A Great Night with Chinese Entrepreneurs

a great night with Chinese entrepreneurs

I had a great Friday night with a group of Chinese entrepreneurs and over 200 people who are passionate about innovation, the Internet and Chinese start-ups. I was very impressed by the enthusiastic young founders and their demos, and got to talk with some of them about interesting product ideas, such as Jianke (Internet bookmark) and mPress.me (dedicated mobile portfolio). I was also fascinated by the panel discussion about innovation and start-ups in China vs. US.

Some US entrepreneurs say that China does not have innovation – China is often blamed for copying product ideas or design concepts from leading companies, for example, Renren, the “Chinese Facebook”, looked almost the same as Facebook when it was built years ago (now they are very different).

It’s true that lots of Chinese companies start with copying ideas from great oversea products, but as time goes, only those with successful localization, adaptability to Chinese market/policies and consistent product improvements can thrive. Sina Weibo, originally translated as “Sina Micro Blog”, was very much like Twitter since it went public in 2009. Now it has become somewhere in the middle of Twitter and Facebook, that is, a place that not only lets you tweet weibos, but also play games, try interesting apps and get engaged in weibo event live streaming.  I personally find Weibo has much more fun than both Twitter and Facebook.

Innovation and development in China is different from the US to some extent, as Hany Nada, one of the panelists, pointed out. In the US, it’s ok that a start-up does not make money in the first few years – the investors would like to wait as long as the ideas/technologies are interesting; but in China, lots of start-ups are very commercial – they want to make money as soon as possible – and not many investors are that patient. Another interesting difference is somehow related to company sizes: in US, bigger companies are slower and less innovative than start-ups; while in China, if a big company (e.g. Tencent) gets to know an interesting app built by a start-up, “the big guy may call 10,000 people to work on cloning this app immediately, push it to market in one month and improve from there. Once their app is public, the start-up may be killed then.” Hany said, “very, very different from US companies”.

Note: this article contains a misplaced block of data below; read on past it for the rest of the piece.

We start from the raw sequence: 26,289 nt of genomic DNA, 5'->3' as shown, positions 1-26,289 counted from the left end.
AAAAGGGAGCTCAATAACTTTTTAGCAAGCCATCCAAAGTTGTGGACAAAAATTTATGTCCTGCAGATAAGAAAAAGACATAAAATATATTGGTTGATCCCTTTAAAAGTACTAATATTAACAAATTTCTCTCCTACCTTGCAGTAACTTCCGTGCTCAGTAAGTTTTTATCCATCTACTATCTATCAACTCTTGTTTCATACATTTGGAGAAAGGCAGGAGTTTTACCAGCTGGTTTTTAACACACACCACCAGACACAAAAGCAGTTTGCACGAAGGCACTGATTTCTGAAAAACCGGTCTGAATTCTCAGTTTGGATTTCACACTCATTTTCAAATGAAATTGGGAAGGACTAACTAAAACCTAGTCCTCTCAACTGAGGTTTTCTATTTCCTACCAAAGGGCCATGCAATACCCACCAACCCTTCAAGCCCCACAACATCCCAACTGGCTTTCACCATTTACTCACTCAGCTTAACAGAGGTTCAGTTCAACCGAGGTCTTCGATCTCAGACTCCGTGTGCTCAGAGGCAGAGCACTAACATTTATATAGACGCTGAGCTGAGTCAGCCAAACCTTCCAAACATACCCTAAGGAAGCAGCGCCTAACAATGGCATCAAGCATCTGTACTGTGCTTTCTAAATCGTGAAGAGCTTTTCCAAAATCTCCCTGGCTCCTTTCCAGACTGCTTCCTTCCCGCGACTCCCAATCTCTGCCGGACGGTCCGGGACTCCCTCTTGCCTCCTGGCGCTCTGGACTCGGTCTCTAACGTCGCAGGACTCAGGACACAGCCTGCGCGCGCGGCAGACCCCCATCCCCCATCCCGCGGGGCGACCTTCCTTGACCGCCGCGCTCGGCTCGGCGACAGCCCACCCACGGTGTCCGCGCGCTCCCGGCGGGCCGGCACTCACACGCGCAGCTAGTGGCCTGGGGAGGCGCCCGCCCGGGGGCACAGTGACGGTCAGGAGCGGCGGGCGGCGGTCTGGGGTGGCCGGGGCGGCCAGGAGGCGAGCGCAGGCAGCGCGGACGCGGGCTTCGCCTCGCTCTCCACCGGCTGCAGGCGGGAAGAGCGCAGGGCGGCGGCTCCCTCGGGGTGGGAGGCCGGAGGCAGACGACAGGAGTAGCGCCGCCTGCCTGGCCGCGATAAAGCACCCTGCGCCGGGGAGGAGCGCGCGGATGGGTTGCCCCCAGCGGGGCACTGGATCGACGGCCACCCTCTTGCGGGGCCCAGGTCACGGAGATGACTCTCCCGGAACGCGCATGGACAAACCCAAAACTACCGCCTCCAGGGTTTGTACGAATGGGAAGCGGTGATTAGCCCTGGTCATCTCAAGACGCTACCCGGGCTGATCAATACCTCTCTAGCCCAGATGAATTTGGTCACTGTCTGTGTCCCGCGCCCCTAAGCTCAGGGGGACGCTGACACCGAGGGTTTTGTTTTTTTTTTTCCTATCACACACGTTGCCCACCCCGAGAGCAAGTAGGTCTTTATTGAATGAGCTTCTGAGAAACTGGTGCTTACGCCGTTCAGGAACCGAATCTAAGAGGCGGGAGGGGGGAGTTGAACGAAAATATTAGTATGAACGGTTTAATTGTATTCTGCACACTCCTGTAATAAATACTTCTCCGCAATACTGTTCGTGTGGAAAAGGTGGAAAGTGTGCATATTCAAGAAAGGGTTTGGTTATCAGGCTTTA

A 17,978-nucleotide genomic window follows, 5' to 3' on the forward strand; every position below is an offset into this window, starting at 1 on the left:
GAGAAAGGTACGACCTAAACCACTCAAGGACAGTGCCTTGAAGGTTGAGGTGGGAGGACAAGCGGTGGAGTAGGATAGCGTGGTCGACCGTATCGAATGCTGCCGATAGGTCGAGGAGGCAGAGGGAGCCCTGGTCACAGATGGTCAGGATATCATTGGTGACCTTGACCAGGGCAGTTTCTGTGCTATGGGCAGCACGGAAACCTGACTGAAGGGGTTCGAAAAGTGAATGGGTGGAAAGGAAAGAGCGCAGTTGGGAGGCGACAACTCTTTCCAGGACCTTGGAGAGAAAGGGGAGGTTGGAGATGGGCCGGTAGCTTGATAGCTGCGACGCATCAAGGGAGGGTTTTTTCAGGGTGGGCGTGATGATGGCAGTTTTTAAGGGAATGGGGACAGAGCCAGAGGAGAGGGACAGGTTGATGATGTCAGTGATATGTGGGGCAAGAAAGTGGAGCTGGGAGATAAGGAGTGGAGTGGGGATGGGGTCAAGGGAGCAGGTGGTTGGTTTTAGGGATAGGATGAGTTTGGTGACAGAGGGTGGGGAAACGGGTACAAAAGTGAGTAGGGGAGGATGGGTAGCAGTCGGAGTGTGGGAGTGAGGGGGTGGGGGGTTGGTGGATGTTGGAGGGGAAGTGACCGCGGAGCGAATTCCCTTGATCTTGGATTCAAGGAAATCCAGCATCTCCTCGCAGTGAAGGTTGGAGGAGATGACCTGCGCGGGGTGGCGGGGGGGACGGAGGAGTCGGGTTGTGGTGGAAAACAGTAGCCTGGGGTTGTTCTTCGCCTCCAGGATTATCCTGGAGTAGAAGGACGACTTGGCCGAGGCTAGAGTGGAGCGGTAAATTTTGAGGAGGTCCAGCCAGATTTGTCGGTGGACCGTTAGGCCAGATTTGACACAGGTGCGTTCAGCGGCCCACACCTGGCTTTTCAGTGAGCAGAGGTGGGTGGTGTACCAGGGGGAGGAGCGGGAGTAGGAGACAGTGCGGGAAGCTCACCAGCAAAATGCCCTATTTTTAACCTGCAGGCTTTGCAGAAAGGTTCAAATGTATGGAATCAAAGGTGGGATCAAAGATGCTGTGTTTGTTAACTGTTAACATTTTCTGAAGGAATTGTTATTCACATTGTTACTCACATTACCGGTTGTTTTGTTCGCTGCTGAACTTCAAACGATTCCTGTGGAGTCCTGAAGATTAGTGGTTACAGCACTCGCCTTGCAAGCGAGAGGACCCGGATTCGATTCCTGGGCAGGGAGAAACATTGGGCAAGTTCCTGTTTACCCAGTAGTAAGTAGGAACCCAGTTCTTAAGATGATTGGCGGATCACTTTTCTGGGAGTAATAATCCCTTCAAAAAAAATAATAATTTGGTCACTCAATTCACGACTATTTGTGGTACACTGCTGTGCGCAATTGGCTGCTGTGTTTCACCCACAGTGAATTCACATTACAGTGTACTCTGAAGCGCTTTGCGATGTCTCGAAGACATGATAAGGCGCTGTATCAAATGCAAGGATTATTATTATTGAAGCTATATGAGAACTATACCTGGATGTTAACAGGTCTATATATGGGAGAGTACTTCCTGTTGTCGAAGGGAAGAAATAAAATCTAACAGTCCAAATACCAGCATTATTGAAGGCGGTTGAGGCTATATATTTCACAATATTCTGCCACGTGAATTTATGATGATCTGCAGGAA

Moreover, it was great to learn how big the Chinese Internet and mobile market is – by the end of 2012, there were around 600 million Internet users and 400 million smart device users (this number is likely to reach 560 million by the end of 2013). In fact, although the Chinese market is huge, many Chinese entrepreneurs decide to go global (some of them in this event are based in Silicon Valley). Compared to China, the world is obviously a much bigger cake and has many more challenges and opportunities. I wish them best of luck and will continue get involved in great events like this, because I may become one of them in the future.

Check out the Association of Chinese Entrepreneurs’ website to stay updated with upcoming events.


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